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SWAN Study Finds Hot Flashes Last Up To 14 Years

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The label “hot flash” is really a misnomer. Not only does the blazing bout of misery take longer than a flash to course through a woman’s body, the chunk of her life she can expect to suffer them has been found by the latest research to last for up to 14 years.

That’s a 40 percent increase over what was previously thought to be the top end of the spectrum at one decade. The Study of Women’s Health Across the Nation (SWAN) published its findings in JAMA Internal Medicine in April 2015.

Now in its 22nd year, the study began in 1994, following 3,302 women in seven cities through their middle years with the goal of determining how midlife experiences affect health and quality of life during aging. “The SWAN Study is strong because women were asked about hot flashes at every visit over the time of the study,” says Cynthia Stuenkel, M.D. clinical professor of medicine, endocrinology, and metabolism at the University of California, San Diego, School of Medicine in La Jolla, California.

The study found that the earlier women began experiencing hot flashes, the longer they would continue to have them. Of the women who began hot flashes before menopause, 70 percent still experienced them 13 years later. Less than 20 percent of women who begin experiencing hot flashes after menopause continued to have them for that long.

“It seems kind of ironic that the women who start early would also go later,” Stuenkel said.

“If they’re bad, if they’re severe, that’s a long time,” sympathized Nanette Santoro, M.D., a member of the North American Menopause Society Board of Trustees and professor and E. Stewart Taylor Chair of Obstetrics/Gynecology at the University of Colorado School of Medicine in Aurora, Colorado.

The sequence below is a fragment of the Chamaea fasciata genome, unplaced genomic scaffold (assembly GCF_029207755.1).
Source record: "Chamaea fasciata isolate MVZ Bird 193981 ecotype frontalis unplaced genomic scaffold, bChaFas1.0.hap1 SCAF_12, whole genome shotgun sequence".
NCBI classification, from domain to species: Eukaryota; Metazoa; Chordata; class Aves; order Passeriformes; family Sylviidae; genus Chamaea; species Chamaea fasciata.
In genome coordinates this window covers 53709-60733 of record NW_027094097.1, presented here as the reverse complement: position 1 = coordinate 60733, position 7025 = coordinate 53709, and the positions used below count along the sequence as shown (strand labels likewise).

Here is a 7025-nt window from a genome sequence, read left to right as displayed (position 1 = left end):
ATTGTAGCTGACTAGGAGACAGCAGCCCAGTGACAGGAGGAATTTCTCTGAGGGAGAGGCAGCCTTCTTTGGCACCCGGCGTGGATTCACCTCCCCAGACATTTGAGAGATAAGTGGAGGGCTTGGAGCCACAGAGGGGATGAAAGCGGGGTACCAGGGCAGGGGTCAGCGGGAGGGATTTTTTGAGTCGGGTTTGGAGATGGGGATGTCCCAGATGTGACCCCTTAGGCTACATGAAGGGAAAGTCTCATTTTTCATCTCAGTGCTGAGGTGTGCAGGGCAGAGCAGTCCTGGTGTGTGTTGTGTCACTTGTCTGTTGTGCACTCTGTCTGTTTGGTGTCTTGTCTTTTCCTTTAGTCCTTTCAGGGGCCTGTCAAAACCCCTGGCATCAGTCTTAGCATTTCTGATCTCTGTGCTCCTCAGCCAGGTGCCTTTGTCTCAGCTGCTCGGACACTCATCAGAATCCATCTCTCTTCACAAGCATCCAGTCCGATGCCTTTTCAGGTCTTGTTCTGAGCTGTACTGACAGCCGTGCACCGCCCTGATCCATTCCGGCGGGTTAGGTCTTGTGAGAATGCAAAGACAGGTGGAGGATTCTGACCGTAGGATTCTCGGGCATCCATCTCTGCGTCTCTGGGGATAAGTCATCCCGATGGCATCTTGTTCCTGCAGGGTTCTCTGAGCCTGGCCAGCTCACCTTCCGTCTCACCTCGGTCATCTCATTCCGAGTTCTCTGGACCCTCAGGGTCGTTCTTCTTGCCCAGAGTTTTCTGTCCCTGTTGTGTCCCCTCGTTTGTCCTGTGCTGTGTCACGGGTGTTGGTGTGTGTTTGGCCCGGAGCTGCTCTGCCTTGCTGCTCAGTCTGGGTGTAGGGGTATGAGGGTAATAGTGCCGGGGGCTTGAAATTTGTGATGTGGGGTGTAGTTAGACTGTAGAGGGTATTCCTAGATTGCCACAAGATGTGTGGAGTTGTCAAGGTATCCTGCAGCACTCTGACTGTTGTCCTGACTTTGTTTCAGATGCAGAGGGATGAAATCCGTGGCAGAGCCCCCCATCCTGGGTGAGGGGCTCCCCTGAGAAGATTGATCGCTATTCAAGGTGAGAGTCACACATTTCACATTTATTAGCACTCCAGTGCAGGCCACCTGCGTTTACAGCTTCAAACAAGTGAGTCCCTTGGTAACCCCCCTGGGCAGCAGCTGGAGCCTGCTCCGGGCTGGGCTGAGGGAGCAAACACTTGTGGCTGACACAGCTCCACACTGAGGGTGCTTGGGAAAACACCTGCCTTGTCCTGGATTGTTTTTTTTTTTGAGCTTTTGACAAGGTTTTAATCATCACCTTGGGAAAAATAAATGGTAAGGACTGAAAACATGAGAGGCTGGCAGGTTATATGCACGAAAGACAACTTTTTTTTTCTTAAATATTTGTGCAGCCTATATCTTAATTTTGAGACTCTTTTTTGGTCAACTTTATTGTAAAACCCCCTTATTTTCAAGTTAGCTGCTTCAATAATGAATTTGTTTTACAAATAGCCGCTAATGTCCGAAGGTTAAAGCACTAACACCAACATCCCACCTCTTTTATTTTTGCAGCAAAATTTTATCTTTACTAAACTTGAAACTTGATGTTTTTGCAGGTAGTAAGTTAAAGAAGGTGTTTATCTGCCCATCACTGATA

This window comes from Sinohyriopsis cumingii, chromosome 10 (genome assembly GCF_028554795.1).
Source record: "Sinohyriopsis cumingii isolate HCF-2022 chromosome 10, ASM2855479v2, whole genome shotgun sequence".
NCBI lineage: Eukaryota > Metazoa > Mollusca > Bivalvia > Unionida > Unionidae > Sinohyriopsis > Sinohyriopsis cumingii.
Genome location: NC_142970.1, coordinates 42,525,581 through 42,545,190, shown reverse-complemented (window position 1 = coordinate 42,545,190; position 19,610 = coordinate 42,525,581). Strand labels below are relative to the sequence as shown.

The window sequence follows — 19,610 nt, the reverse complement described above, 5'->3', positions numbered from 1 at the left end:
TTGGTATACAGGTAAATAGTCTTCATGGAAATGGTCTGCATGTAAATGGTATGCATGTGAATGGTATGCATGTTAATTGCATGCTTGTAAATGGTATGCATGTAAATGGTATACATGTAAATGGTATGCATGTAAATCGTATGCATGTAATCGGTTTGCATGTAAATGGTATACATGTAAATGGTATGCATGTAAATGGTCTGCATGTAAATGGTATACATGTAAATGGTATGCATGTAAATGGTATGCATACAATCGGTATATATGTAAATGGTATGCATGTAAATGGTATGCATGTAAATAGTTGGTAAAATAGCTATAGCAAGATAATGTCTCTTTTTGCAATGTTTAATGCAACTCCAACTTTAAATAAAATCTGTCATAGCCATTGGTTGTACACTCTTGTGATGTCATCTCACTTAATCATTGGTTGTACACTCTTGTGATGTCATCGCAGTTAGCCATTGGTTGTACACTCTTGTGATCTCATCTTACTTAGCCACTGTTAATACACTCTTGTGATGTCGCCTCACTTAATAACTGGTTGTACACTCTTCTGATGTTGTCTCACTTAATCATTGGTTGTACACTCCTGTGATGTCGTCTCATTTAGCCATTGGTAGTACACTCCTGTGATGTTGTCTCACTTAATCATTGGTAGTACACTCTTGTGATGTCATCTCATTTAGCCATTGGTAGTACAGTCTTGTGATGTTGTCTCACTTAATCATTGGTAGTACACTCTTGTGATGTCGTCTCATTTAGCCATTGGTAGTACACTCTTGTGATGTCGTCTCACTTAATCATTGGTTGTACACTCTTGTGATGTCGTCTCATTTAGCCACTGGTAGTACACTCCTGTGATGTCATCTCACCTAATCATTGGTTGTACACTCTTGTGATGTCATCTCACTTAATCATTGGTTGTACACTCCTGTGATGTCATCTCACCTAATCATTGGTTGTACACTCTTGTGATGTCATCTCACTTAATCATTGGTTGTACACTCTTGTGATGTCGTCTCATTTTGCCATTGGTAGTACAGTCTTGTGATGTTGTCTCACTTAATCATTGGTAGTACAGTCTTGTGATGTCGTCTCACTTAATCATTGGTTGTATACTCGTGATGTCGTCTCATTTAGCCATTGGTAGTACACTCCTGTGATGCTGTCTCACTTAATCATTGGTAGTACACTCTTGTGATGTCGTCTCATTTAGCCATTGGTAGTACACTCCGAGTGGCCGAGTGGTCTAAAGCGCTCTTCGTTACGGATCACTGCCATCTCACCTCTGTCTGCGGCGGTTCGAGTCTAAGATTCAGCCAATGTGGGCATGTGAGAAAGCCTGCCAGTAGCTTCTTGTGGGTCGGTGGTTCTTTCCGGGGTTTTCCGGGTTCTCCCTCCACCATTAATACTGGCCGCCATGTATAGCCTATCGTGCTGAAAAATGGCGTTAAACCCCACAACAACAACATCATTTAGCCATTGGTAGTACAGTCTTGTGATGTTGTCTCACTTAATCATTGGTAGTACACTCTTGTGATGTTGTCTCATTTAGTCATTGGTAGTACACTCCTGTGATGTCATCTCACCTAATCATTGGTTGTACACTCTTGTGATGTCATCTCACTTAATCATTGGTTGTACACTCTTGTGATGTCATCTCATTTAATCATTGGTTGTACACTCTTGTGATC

Race can have a significant impact on the vasomotor symptoms a woman suffers, according to Stuenkel. Black women have the most vasomotor miseries and Asian women the fewest, Stuenkel said, with whites and Latinas falling in the middle.

Santoro says hot flashes tend to peak around the time of the last menstrual period but fall into two main patterns: Women who start getting hot flashes very early (sometimes, as stated above, even before menopause) may have a longer, more difficult menopause; and women who don’t get them until the end of the menopause transition which then tends to be shorter and easier.

“The SWAN Study so far is the best thing we’ve got going,” Stuenkel said of the valuable information it’s revealing. “In any individual practice you probably have a few outliers [with unusual hot flash durations], but the number would be so small, I don’t know that an individual practitioner could sort them all out.”


Avis NE et al. Duration of menopausal vasomotor symptoms over the menopause transition. JAMA Intern Med. 2015 Apr; 175(4):531-9. doi: 10.1001/jamainternmed.2014.8063. Retrieved October 20, 2015. http://www.ncbi.nlm.nih.gov/pubmed/25686030

Cynthia Stuenkel, M.D., via phone conversation October 20, 2015. http://answers.webmd.com/expert/39928/cynthia-stuenkel-north-american-menopause-society

Nanette Santoro, M.D., via phone conversation July 6, 2015. http://www.ucdenver.edu/academics/colleges/medicalschool/centers/SurgicalInnovation/about-us/faculty-members/Pages/Nanette-Santoro.aspx

Reviewed October 28, 2015
by Michele Blacksberg RN

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We value and respect our HERWriters' experiences, but everyone is different. Many of our writers are speaking from personal experience, and what's worked for them may not work for you. Their articles are not a substitute for medical advice, although we hope you can gain knowledge from their insight.


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